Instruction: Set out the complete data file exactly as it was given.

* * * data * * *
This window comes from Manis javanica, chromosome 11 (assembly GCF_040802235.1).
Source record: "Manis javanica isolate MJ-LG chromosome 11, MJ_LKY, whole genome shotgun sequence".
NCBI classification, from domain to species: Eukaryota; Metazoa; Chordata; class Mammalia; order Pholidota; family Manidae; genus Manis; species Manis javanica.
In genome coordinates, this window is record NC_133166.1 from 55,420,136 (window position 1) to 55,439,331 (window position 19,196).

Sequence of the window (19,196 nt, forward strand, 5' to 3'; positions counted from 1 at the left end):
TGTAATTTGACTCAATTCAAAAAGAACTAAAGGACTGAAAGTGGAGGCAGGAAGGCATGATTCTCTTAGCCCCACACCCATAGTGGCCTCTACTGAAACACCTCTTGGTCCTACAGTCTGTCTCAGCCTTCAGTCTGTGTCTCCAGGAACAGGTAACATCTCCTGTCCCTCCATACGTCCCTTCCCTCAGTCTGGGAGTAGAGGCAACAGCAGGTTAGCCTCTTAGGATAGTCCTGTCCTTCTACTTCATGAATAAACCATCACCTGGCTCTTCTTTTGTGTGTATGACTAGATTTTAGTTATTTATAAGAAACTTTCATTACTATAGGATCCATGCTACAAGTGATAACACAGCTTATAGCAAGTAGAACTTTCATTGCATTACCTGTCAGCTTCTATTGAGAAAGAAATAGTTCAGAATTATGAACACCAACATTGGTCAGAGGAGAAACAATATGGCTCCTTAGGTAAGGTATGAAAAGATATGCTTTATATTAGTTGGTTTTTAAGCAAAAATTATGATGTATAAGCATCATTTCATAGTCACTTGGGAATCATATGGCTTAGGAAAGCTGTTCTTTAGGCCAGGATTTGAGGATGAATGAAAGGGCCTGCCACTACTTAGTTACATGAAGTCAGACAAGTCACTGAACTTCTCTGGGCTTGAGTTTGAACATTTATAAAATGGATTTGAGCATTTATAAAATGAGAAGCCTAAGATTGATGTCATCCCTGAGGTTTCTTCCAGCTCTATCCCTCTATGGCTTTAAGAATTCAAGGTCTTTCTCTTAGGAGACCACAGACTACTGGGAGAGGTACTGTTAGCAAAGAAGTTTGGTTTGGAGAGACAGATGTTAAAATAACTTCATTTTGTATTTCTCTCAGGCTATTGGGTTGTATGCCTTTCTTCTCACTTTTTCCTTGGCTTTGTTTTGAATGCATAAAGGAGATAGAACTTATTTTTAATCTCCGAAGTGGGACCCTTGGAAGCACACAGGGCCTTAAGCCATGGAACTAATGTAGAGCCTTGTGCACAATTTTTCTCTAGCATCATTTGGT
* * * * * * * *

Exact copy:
This window comes from Manis javanica, chromosome 11 (assembly GCF_040802235.1).
Source record: "Manis javanica isolate MJ-LG chromosome 11, MJ_LKY, whole genome shotgun sequence".
NCBI classification, from domain to species: Eukaryota; Metazoa; Chordata; class Mammalia; order Pholidota; family Manidae; genus Manis; species Manis javanica.
In genome coordinates, this window is record NC_133166.1 from 55,420,136 (window position 1) to 55,439,331 (window position 19,196).

Sequence of the window (19,196 nt, forward strand, 5' to 3'; positions counted from 1 at the left end):
TGTAATTTGACTCAATTCAAAAAGAACTAAAGGACTGAAAGTGGAGGCAGGAAGGCATGATTCTCTTAGCCCCACACCCATAGTGGCCTCTACTGAAACACCTCTTGGTCCTACAGTCTGTCTCAGCCTTCAGTCTGTGTCTCCAGGAACAGGTAACATCTCCTGTCCCTCCATACGTCCCTTCCCTCAGTCTGGGAGTAGAGGCAACAGCAGGTTAGCCTCTTAGGATAGTCCTGTCCTTCTACTTCATGAATAAACCATCACCTGGCTCTTCTTTTGTGTGTATGACTAGATTTTAGTTATTTATAAGAAACTTTCATTACTATAGGATCCATGCTACAAGTGATAACACAGCTTATAGCAAGTAGAACTTTCATTGCATTACCTGTCAGCTTCTATTGAGAAAGAAATAGTTCAGAATTATGAACACCAACATTGGTCAGAGGAGAAACAATATGGCTCCTTAGGTAAGGTATGAAAAGATATGCTTTATATTAGTTGGTTTTTAAGCAAAAATTATGATGTATAAGCATCATTTCATAGTCACTTGGGAATCATATGGCTTAGGAAAGCTGTTCTTTAGGCCAGGATTTGAGGATGAATGAAAGGGCCTGCCACTACTTAGTTACATGAAGTCAGACAAGTCACTGAACTTCTCTGGGCTTGAGTTTGAACATTTATAAAATGGATTTGAGCATTTATAAAATGAGAAGCCTAAGATTGATGTCATCCCTGAGGTTTCTTCCAGCTCTATCCCTCTATGGCTTTAAGAATTCAAGGTCTTTCTCTTAGGAGACCACAGACTACTGGGAGAGGTACTGTTAGCAAAGAAGTTTGGTTTGGAGAGACAGATGTTAAAATAACTTCATTTTGTATTTCTCTCAGGCTATTGGGTTGTATGCCTTTCTTCTCACTTTTTCCTTGGCTTTGTTTTGAATGCATAAAGGAGATAGAACTTATTTTTAATCTCCGAAGTGGGACCCTTGGAAGCACACAGGGCCTTAAGCCATGGAACTAATGTAGAGCCTTGTGCACAATTTTTCTCTAGCATCATTTGGT